It might help to clarify what it means for a bit of information to be ‘digital’. In terms of signal theory, a digital signal is one that is made up of a series of discrete measurements that indicate the value in some parameter at different points in time. A digital signal can be represented in tabular format, or as a matrix. Analog signals by contrast are non-discrete—we tend to visualize them as amplitudes which may, perhaps, even be expressed in terms of a mathematical formula, but which in reality (i.e., as sensual phenomena) cannot be broken down into a string of individual bits and pieces with empty spaces in between.
From a humanists point of view, this idea of the digital is indeed hard to accept; it is almost anathema to what Humanists and Social Scientists study—the historical continuum of emotional, mental and behavioral responses of human beings who find themselves embedded in a world that is not just constituted by physical objects and empirical events, but to a large degree by just that—mental and behavioral responses of (other) human beings. But what exactly is so problematic about ‘the digital’, and what exactly makes it incompatible with the human experience of the world?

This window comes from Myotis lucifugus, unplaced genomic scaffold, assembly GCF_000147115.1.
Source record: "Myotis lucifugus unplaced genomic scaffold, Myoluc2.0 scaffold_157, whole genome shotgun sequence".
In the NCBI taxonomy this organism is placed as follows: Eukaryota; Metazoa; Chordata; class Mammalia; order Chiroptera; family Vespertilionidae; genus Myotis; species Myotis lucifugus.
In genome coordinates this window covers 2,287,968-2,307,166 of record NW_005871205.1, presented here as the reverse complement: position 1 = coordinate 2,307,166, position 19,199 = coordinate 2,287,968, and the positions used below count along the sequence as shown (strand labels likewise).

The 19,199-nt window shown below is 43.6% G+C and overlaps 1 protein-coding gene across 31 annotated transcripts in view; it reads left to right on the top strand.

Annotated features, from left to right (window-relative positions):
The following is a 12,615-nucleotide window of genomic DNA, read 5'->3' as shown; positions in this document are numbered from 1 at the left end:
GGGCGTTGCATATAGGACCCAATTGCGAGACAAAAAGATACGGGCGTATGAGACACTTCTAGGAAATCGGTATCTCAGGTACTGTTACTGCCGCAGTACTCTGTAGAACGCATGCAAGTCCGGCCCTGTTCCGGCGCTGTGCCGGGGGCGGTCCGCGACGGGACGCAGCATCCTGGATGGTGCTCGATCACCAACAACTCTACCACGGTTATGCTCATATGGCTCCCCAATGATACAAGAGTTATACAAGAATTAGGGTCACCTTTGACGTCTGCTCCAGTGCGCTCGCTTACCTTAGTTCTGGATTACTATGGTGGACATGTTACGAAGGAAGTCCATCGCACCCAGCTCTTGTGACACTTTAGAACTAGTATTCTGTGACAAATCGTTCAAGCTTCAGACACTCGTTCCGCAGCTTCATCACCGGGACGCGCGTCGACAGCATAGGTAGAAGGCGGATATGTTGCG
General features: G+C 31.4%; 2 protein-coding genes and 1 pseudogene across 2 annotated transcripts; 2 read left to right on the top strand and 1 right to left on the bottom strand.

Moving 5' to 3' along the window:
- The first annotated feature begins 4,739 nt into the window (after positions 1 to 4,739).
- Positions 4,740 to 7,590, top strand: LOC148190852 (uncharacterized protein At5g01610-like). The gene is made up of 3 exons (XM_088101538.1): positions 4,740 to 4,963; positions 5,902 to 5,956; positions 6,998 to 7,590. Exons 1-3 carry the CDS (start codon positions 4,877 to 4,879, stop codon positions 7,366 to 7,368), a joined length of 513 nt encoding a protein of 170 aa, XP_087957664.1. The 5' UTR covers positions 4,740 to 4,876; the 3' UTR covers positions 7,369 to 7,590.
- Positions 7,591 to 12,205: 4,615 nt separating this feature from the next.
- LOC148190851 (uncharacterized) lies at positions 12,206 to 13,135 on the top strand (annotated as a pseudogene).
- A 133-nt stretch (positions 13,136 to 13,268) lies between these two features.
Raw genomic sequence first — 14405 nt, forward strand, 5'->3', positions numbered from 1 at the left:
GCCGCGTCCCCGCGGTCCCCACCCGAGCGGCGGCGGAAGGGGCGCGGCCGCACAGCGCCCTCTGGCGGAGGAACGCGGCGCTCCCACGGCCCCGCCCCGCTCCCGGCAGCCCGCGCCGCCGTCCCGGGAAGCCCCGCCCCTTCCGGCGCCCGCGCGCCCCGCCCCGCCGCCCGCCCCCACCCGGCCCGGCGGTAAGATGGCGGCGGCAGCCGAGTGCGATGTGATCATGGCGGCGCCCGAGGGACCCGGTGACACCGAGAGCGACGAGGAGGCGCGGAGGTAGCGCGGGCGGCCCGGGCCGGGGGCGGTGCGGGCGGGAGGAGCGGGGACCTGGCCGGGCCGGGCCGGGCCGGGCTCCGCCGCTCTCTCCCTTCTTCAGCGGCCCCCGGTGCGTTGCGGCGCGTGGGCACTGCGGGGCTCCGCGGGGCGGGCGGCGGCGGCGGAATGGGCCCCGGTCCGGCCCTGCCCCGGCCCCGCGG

The core issue seems to be that of discreetness. Digital information processing and digital representation are based on the idea of the world as something that is experienced in terms of (if not even made up of) discrete, and hence measurable states. In order to be discrete, a phenomenon has to be clearly delineated and individuated. The pragmatic advantage of taking this approach is obvious: it makes phenomena measurable, thus rendering them suitable for a type of exchange where nothing is lost, or added in the course of the process. However, the metaphysical consequences of this mode of conceptualizing the world have troubled philosophers from the very beginning. Zeno’s well-known paradox of Achilles and the turtle which he can never overtake comes to mind. The little we know of Zeno (450 bc) as a person is owed to the first few pages of Plato’s Parmenidis. More important and widely discussed ever since Aristotle are the over 40 paradoxes which Zeno made up in order to defend his teacher Parmenides who had attempted to dispute the thesis of so-called ‘ontological pluralism’: that is, the idea that the world is made up of discrete entities. With his paradoxes of plurality and movement (of which Achilles and the turtle is the most famous) Zeno tried to demonstrate that this premise leads to logical contradictions. Accordingly, the gist of Achilles’ never ending race with the turtle was to prove that a description of the world in terms of discrete states—that is, as a series of measurements taken at individual positions along an indefinitely shrinking time line—will not be able to grasp what is evident to everyone: the fact that Achilles overtakes the turtle. Zeno took this to prove that the world is indeed just one entity, and not many individual ones.